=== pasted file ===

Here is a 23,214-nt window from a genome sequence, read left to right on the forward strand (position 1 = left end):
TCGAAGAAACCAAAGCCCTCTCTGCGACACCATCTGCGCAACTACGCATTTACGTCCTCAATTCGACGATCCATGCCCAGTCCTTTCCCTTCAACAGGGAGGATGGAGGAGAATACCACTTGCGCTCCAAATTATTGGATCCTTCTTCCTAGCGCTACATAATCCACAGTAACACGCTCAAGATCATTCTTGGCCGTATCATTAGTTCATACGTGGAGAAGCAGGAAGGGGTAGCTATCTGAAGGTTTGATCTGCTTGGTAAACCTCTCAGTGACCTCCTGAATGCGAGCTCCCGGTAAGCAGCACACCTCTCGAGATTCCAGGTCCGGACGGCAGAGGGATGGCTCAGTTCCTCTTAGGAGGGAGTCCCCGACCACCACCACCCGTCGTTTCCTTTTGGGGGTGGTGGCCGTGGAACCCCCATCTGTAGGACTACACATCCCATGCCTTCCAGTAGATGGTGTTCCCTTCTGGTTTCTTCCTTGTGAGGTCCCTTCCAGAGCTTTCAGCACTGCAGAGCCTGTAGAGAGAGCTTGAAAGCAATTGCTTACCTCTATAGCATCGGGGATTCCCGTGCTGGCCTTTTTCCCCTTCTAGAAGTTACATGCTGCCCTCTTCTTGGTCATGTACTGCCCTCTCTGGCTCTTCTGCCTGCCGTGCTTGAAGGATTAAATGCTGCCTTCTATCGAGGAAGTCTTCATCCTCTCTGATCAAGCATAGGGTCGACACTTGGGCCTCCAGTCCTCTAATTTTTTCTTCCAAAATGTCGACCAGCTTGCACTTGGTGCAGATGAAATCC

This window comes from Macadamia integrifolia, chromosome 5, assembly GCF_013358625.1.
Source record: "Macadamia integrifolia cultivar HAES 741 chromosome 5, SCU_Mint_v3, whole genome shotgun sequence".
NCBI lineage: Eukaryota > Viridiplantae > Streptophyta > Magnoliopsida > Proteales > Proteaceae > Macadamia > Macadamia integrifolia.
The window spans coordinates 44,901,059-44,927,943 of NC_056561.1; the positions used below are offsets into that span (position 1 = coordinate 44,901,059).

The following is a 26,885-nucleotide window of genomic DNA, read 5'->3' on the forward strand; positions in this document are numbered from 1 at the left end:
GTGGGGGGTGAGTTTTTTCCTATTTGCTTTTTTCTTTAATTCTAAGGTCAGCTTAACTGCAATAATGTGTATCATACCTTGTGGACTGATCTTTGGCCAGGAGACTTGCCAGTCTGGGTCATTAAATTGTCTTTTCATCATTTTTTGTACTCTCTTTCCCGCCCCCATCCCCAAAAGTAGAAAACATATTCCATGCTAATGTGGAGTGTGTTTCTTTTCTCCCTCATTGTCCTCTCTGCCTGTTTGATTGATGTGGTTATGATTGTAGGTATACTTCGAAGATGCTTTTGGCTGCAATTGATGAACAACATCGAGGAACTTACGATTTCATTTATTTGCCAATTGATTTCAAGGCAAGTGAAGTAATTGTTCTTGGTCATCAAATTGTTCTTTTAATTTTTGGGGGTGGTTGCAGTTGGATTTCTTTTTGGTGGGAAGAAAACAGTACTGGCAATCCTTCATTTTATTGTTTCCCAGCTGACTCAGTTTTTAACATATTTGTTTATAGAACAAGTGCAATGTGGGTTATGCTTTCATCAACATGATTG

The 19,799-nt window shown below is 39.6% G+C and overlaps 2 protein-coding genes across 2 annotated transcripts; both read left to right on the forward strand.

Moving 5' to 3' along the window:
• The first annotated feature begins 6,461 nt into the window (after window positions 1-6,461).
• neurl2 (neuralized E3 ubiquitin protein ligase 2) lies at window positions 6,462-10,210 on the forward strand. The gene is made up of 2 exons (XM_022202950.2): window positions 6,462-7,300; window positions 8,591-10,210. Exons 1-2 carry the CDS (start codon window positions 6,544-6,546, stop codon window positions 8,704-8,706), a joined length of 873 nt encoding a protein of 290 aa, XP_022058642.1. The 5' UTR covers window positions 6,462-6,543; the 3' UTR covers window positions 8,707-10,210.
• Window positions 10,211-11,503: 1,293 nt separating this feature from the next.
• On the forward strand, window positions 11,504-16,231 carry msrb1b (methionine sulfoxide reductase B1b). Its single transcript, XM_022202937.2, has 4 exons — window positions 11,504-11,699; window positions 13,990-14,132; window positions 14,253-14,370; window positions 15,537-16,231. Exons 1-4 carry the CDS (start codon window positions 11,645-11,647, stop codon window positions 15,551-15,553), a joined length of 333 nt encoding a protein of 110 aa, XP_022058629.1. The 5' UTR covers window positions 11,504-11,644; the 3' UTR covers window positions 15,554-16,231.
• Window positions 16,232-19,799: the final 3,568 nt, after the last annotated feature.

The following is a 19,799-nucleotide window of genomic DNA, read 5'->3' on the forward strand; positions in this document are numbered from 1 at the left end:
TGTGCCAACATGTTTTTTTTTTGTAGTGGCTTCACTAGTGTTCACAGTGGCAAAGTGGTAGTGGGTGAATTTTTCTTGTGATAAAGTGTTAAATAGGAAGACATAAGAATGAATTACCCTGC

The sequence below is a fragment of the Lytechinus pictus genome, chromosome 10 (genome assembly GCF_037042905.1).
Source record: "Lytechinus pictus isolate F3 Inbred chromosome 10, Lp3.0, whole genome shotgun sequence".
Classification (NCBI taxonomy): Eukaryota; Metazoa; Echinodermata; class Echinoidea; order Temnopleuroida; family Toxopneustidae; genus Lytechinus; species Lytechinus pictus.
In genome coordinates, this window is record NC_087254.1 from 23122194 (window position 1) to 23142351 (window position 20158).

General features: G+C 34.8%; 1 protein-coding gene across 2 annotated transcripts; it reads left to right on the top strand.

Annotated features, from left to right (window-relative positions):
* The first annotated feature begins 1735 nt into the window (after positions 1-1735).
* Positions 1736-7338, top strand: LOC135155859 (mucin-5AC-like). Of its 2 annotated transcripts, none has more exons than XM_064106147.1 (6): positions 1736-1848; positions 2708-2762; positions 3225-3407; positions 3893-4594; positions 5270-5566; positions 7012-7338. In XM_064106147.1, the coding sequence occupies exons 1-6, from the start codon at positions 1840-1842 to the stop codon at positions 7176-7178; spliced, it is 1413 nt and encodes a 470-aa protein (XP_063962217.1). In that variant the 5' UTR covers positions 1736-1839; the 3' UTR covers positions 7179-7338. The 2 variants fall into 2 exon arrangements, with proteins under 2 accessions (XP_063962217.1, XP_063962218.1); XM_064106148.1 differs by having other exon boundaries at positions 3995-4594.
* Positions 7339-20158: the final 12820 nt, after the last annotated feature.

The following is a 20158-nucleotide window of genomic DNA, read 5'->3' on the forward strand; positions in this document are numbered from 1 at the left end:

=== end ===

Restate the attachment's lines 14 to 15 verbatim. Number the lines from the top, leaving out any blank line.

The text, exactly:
• On the forward strand, window positions 11,504-16,231 carry msrb1b (methionine sulfoxide reductase B1b). Its single transcript, XM_022202937.2, has 4 exons — window positions 11,504-11,699; window positions 13,990-14,132; window positions 14,253-14,370; window positions 15,537-16,231. Exons 1-4 carry the CDS (start codon window positions 11,645-11,647, stop codon window positions 15,551-15,553), a joined length of 333 nt encoding a protein of 110 aa, XP_022058629.1. The 5' UTR covers window positions 11,504-11,644; the 3' UTR covers window positions 15,554-16,231.
• Window positions 16,232-19,799: the final 3,568 nt, after the last annotated feature.